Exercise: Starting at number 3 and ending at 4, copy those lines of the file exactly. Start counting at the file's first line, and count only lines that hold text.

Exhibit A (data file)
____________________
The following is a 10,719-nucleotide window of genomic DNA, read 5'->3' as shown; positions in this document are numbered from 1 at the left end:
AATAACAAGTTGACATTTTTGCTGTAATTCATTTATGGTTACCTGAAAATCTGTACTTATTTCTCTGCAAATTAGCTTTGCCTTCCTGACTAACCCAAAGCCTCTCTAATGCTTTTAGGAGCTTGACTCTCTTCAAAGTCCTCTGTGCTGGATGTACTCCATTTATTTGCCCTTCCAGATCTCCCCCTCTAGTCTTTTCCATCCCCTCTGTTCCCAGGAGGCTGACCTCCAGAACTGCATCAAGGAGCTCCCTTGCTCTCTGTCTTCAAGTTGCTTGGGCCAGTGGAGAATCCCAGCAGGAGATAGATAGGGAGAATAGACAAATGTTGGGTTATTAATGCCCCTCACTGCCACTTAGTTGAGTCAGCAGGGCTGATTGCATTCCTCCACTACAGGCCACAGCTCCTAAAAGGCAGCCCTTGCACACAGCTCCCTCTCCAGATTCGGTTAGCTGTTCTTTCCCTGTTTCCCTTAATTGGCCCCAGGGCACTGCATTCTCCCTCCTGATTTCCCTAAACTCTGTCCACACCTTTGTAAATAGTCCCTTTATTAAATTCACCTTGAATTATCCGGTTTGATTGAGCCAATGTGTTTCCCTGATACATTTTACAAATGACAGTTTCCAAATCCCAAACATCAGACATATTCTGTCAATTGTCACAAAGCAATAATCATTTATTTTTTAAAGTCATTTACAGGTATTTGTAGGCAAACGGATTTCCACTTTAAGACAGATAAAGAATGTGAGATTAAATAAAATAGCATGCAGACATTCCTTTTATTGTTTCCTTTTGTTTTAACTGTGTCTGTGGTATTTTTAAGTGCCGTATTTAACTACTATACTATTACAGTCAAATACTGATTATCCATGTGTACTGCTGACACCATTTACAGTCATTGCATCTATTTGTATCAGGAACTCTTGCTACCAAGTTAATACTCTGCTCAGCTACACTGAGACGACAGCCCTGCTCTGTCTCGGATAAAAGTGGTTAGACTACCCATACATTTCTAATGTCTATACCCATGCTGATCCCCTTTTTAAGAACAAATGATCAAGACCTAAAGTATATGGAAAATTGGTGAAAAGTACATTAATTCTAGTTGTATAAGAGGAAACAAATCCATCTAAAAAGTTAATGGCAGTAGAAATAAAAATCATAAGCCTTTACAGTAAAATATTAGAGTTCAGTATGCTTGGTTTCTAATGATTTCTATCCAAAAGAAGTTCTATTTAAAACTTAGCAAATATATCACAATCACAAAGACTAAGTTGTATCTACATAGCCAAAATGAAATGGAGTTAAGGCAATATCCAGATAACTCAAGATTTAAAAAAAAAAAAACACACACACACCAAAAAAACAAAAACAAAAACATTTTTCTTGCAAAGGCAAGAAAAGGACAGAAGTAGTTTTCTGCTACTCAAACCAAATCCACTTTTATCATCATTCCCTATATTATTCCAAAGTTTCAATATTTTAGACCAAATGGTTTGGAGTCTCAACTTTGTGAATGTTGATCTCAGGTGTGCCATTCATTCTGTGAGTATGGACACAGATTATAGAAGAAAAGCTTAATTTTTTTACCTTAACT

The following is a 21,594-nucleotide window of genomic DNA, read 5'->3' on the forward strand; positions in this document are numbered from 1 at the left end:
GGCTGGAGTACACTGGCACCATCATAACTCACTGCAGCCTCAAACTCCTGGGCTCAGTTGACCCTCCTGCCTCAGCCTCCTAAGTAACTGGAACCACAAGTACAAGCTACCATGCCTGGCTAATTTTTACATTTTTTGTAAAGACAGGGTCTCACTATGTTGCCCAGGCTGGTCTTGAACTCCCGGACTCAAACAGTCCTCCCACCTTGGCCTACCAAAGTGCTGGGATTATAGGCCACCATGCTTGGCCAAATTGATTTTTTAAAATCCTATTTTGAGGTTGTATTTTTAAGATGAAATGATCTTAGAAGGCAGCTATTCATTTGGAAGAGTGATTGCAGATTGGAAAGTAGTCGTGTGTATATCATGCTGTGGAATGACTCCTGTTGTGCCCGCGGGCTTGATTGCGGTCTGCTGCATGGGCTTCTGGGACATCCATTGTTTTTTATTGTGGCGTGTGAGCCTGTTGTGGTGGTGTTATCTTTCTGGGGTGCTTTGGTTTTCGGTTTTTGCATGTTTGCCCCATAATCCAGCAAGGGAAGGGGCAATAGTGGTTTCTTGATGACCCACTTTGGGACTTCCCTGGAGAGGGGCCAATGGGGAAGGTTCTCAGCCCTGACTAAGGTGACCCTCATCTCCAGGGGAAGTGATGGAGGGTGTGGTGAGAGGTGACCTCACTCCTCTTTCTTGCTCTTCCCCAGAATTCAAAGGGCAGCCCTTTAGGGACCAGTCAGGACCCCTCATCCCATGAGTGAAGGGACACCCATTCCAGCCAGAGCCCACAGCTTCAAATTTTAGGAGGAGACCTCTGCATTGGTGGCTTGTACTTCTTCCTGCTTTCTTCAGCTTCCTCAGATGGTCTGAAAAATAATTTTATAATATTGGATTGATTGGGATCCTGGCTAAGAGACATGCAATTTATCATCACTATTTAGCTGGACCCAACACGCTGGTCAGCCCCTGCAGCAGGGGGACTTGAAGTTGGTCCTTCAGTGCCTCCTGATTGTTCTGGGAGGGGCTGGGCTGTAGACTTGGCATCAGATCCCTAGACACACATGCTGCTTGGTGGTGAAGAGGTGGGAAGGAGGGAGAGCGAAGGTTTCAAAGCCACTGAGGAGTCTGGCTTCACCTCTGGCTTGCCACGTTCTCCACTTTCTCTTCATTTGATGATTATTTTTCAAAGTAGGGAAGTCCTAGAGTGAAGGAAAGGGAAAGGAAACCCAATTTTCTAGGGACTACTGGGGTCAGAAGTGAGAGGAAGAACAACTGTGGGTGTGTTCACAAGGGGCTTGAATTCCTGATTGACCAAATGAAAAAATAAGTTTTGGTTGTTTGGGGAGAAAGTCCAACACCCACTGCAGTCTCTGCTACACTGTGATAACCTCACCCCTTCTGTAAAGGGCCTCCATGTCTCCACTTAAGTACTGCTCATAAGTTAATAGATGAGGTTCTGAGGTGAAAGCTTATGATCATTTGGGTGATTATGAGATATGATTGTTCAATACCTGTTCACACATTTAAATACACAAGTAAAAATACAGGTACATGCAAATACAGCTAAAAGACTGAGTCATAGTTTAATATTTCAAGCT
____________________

The following is a 21,594-nucleotide window of genomic DNA, read 5'->3' on the forward strand; positions in this document are numbered from 1 at the left end:
GGCTGGAGTACACTGGCACCATCATAACTCACTGCAGCCTCAAACTCCTGGGCTCAGTTGACCCTCCTGCCTCAGCCTCCTAAGTAACTGGAACCACAAGTACAAGCTACCATGCCTGGCTAATTTTTACATTTTTTGTAAAGACAGGGTCTCACTATGTTGCCCAGGCTGGTCTTGAACTCCCGGACTCAAACAGTCCTCCCACCTTGGCCTACCAAAGTGCTGGGATTATAGGCCACCATGCTTGGCCAAATTGATTTTTTAAAATCCTATTTTGAGGTTGTATTTTTAAGATGAAATGATCTTAGAAGGCAGCTATTCATTTGGAAGAGTGATTGCAGATTGGAAAGTAGTCGTGTGTATATCATGCTGTGGAATGACTCCTGTTGTGCCCGCGGGCTTGATTGCGGTCTGCTGCATGGGCTTCTGGGACATCCATTGTTTTTTATTGTGGCGTGTGAGCCTGTTGTGGTGGTGTTATCTTTCTGGGGTGCTTTGGTTTTCGGTTTTTGCATGTTTGCCCCATAATCCAGCAAGGGAAGGGGCAATAGTGGTTTCTTGATGACCCACTTTGGGACTTCCCTGGAGAGGGGCCAATGGGGAAGGTTCTCAGCCCTGACTAAGGTGACCCTCATCTCCAGGGGAAGTGATGGAGGGTGTGGTGAGAGGTGACCTCACTCCTCTTTCTTGCTCTTCCCCAGAATTCAAAGGGCAGCCCTTTAGGGACCAGTCAGGACCCCTCATCCCATGAGTGAAGGGACACCCATTCCAGCCAGAGCCCACAGCTTCAAATTTTAGGAGGAGACCTCTGCATTGGTGGCTTGTACTTCTTCCTGCTTTCTTCAGCTTCCTCAGATGGTCTGAAAAATAATTTTATAATATTGGATTGATTGGGATCCTGGCTAAGAGACATGCAATTTATCATCACTATTTAGCTGGACCCAACACGCTGGTCAGCCCCTGCAGCAGGGGGACTTGAAGTTGGTCCTTCAGTGCCTCCTGATTGTTCTGGGAGGGGCTGGGCTGTAGACTTGGCATCAGATCCCTAGACACACATGCTGCTTGGTGGTGAAGAGGTGGGAAGGAGGGAGAGCGAAGGTTTCAAAGCCACTGAGGAGTCTGGCTTCACCTCTGGCTTGCCACGTTCTCCACTTTCTCTTCATTTGATGATTATTTTTCAAAGTAGGGAAGTCCTAGAGTGAAGGAAAGGGAAAGGAAACCCAATTTTCTAGGGACTACTGGGGTCAGAAGTGAGAGGAAGAACAACTGTGGGTGTGTTCACAAGGGGCTTGAATTCCTGATTGACCAAATGAAAAAATAAGTTTTGGTTGTTTGGGGAGAAAGTCCAACACCCACTGCAGTCTCTGCTACACTGTGATAACCTCACCCCTTCTGTAAAGGGCCTCCATGTCTCCACTTAAGTACTGCTCATAAGTTAATAGATGAGGTTCTGAGGTGAAAGCTTATGATCATTTGGGTGATTATGAGATATGATTGTTCAATACCTGTTCACACATTTAAATACACAAGTAAAAATACAGGTACATGCAAATACAGCTAAAAGACTGAGTCATAGTTTAATATTTCAAGCT